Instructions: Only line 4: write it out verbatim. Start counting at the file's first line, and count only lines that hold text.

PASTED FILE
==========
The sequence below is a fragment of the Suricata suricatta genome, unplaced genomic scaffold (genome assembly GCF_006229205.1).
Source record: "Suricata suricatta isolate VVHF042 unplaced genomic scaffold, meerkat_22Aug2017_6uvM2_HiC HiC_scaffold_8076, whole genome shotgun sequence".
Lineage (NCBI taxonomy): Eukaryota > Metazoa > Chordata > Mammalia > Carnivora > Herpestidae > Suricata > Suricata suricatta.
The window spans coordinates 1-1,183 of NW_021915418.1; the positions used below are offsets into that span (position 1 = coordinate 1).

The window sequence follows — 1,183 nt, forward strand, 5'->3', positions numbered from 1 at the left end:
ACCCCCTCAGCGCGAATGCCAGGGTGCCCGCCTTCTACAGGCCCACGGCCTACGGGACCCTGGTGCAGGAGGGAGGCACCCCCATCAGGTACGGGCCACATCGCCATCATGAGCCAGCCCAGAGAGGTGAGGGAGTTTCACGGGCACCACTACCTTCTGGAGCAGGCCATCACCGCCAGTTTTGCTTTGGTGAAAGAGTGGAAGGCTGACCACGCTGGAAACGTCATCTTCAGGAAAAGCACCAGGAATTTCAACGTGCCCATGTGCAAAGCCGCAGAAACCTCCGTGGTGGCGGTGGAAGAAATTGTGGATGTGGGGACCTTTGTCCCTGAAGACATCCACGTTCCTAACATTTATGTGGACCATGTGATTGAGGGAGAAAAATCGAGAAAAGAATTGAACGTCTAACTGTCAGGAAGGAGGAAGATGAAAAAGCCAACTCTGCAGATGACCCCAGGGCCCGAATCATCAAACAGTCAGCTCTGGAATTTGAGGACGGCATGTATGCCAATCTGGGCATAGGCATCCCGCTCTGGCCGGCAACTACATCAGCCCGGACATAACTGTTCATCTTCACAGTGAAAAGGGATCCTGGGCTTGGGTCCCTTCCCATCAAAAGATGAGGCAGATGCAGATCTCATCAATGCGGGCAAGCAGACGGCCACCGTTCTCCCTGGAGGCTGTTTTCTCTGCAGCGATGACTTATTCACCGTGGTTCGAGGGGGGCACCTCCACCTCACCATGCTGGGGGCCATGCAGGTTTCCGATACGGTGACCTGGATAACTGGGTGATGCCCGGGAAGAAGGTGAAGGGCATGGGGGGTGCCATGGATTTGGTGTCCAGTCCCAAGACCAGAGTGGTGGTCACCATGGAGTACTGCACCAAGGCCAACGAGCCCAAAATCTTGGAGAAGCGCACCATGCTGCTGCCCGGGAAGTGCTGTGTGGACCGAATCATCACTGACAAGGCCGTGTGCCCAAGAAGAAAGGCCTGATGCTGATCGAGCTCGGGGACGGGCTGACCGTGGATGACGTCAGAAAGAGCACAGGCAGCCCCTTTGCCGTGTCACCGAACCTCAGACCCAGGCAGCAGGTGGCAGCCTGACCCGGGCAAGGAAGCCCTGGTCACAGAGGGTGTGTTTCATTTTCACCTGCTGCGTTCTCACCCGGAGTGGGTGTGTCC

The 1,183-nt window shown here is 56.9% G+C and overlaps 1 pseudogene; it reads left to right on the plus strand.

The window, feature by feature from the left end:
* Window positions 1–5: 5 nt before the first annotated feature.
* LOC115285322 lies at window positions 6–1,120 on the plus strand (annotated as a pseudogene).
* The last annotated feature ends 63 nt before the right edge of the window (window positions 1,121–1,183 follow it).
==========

The window spans coordinates 1-1,183 of NW_021915418.1; the positions used below are offsets into that span (position 1 = coordinate 1).